Depression: A guide for parents and carers
Depression impacts many young people. Yet it can be challenging sometimes to distinguish between normal adolescent behaviour and depression. While the teenage years often give rise to many big emotions, these warning signs are recognised by mental health professionals as the common symptoms of depression to look out for.
Sleep patterns can fluctuate massively when experiencing depression. Less or more sleep, not feeling refreshed after sleep and an ‘upside down’ time clock (either waking very early or sleeping all day and up at night) are all common occurrences.
Decreased energy with a sad, anxious or low mood
We all have days when we’re not feeling particularly happy, but for those experiencing depression, this low mood can become the norm. Take note if your child no longer seems to take pleasure from activities or situations that they normally enjoy.
Significant change in appetite or weight
Food can be a great comfort, but it can also be a cause for concern. Under- or over-eating, as well as excessive comfort eating, are often linked to depression and anxiety.
Depressed people will have a tendency to feel easily ‘picked upon’ by others. They will be less able to ‘bounce back’ from small setbacks and more irritable than usual when it comes to unexpected changes to routine.
Decreased energy and feeling slowed up
Sudden changes in academic or school work, such as wanting to drop out of courses, missing deadlines or avoiding work completely, may be a result of feeling disconnected from daily life.
Reduced interest or pleasure in normally enjoyable activities
Becoming isolated or actively avoiding normal situations and networks, including family, friends and peers, can be a sign of struggling with negative feelings.
Thoughts of death or suicide
Becoming fixated with sad events and loss, ruminating over sad songs and tragic storylines: these are all natural as part of the formative teenage years. Too much focus on these areas, however, can be a sign of depression.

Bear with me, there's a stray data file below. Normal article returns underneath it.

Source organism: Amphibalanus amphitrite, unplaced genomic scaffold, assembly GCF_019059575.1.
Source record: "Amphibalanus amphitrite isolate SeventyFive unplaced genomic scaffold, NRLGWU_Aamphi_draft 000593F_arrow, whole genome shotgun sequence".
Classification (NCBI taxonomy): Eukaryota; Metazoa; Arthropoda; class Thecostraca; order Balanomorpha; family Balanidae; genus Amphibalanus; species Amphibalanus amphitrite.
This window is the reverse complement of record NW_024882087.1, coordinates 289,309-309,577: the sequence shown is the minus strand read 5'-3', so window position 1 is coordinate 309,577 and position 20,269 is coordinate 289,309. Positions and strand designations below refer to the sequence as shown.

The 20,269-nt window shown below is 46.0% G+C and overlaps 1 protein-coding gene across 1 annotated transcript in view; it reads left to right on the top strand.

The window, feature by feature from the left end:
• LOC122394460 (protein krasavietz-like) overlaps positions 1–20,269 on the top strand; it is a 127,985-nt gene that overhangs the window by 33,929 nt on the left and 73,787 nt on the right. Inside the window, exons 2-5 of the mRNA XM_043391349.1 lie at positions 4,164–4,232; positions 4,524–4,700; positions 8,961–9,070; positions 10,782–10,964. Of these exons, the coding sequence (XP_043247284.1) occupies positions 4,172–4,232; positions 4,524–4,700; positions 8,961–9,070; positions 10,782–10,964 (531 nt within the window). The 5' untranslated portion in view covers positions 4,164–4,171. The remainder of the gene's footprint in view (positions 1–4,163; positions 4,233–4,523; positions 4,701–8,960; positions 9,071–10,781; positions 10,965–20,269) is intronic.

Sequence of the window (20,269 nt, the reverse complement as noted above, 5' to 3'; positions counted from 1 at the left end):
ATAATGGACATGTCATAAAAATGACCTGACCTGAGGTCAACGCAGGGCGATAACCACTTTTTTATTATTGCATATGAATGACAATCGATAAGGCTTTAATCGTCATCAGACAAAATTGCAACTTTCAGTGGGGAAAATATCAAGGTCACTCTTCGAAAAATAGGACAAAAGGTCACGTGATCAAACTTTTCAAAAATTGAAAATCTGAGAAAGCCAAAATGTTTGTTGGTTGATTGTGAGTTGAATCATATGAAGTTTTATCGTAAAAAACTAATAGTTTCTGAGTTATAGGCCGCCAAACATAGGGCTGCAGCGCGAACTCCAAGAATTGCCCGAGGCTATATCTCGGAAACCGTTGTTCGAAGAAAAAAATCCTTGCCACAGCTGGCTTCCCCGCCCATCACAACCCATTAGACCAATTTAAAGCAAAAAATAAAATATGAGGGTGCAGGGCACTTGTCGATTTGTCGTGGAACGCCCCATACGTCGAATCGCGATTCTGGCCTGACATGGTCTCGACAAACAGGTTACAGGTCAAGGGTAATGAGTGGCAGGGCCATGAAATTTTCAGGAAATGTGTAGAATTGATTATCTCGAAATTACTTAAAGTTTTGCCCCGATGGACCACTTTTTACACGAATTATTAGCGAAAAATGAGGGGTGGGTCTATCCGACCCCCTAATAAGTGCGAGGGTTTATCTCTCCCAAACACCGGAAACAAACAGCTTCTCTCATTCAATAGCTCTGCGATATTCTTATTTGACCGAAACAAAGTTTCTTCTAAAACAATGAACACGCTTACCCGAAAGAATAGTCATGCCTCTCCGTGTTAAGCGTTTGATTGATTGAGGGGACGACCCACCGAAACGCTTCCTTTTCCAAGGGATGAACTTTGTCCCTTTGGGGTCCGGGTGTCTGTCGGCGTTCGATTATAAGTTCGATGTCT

Difficulty thinking, concentrating or making decisions
A common sign of depression is an unusual degree of worrying and obsessing about everyday events, often obsessing over small details or situations and catastrophising.
Feelings of worthlessness, guilt and helplessness
Depressed people may experience a new or unusual lack of confidence, or a sense of feeling ‘stuck’ and unable to make progress.
Guilt and hopelessness
These strong negative emotions can lead to being self-absorbed and self-blaming for things, even when the circumstances are not within a person's control.
Unusual impulsive or risky actions, including excessive alcohol, drug use and self-harm, can be a result of feeling depressed.
Unexplained physical symptoms
Young people who are depressed can also often have and complain about aches, pains and continuous fatigue.
What to do if I notice these warning signs
Depressive reactions can be triggered by single life events. Bereavement, parental divorce, relationship breakdowns and exam failure are all events that could cause your child a great deal of worry and concern.
The warning signs individually are not necessarily a problem. Yet if you notice that your child exhibits five our more of these signs for over two weeks or if any one seems particularly severe, it may be more serious.
These signs may build up slowly, but with a gradual impact on your child’s functioning and enjoyment of life. Keep a note of your concerns; a written log with dates can help you track the severity of the problem. If you need to go to your GP and explore therapies and treatments, this written record may help you to feel more in control of a worrying situation.
Parent's guide to depression related articles
Featuring useful facts, figures and information, this booklet also contains sources of help and what not to say to people experiencing depressionView resource
Guide to depression for parents and carers
This booklet aims to help recognise and understand depression and how to get appropriate help for their childView resource
Guide to depression for parents and carers (Welsh)
This booklet aims to help parents recognise and understand depression and how to get appropriate help for their childView resource
Low mood poster
Poster created in partnership with Bank Workers Charity highlighting common causes of low mood, how to help yourself feel better and information on where to get more help.View resource
Warning signs poster
A bold A3 poster showing the warning signs that tell you when someone may be depressed. This poster could save a life.View resource
Was this article helpful?Your feedback helps us create better content so if this article helped, please leave a like below and let others know.
The Charlie Waller Trust
The Charlie Waller Trust is a registered charity in England and Wales 1109984. A company limited by guarantee. Registered company in England and Wales 5447902. Registered address: The Charlie Waller Trust, First Floor, 23 Kingfisher Court, Newbury, Berkshire, RG14 5SJ.
Copyright © 2023 The Charlie Waller Trust. All rights reserved.